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Hoffmann, R. A wiki for the life sciences where authorship matters. Nature Genetics (2008)

Enhancement of odorant-induced mucosal activity patterns in rats trained on an odorant identification task.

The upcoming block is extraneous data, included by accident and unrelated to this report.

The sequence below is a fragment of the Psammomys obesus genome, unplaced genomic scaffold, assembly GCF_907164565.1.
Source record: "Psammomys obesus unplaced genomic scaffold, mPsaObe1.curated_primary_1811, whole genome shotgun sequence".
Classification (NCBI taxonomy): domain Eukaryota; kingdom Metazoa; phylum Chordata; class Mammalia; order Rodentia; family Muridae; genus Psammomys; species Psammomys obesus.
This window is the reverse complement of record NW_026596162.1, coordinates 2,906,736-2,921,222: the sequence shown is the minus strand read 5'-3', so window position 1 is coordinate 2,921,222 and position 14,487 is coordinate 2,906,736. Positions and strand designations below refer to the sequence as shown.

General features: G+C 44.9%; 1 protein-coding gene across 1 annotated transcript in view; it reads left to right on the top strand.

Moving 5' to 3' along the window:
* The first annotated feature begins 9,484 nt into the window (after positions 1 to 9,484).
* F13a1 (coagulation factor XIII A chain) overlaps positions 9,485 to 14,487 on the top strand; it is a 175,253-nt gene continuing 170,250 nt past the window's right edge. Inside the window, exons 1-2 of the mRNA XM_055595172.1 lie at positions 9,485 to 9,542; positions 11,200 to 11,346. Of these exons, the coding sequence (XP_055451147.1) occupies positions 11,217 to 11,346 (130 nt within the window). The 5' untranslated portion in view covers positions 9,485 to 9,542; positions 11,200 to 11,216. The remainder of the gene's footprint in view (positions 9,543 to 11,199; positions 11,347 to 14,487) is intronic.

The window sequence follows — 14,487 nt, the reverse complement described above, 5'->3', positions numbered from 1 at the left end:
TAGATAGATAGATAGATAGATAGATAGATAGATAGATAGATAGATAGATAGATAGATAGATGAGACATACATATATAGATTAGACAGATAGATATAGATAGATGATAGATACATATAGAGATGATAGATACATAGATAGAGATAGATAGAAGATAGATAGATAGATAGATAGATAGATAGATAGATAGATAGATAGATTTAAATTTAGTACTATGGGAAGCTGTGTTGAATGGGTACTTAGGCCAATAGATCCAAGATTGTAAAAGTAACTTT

Previous studies have demonstrated that there are intrinsic spatial patterns of odorant sensitivity across the rat olfactory mucosa. The question of how these patterns are determined and whether they are modifiable with experience remains open. Therefore, the present study examined whether the odorant-induced spatial activity patterns which are characteristic of different odorants would be altered by experience. Odorant exposure was achieved as a consequence of training and testing on a five odorant identification task in which rats were trained to differentially report (i.e. identify) the odorants propanol, ehtylacetoacetate, carvone, citral, and propyl acetate. At the completion of testing, each animal was sacrificed and their mucosal activity patterns recorded using optical techniques and a voltage-sensitive dye. Using the dye, di-4-ANEPPS, we monitored the fluorescence changes at 100 contiguous sites with a 10 x 10 photodiode array on the olfactory mucosa of each rat's septum and medial surface of the turbinates in response to the same five odorants. The recorded spatial activity patterns of trained animals were compared to those of age-matched controls. For the trained animals, both mucosal surfaces showed a significant increase in the average response magnitude. Furthermore, for the septal mucosa only, there was a significant increase in the distinctiveness of an odorant's characteristic 'hot spot'.[1]


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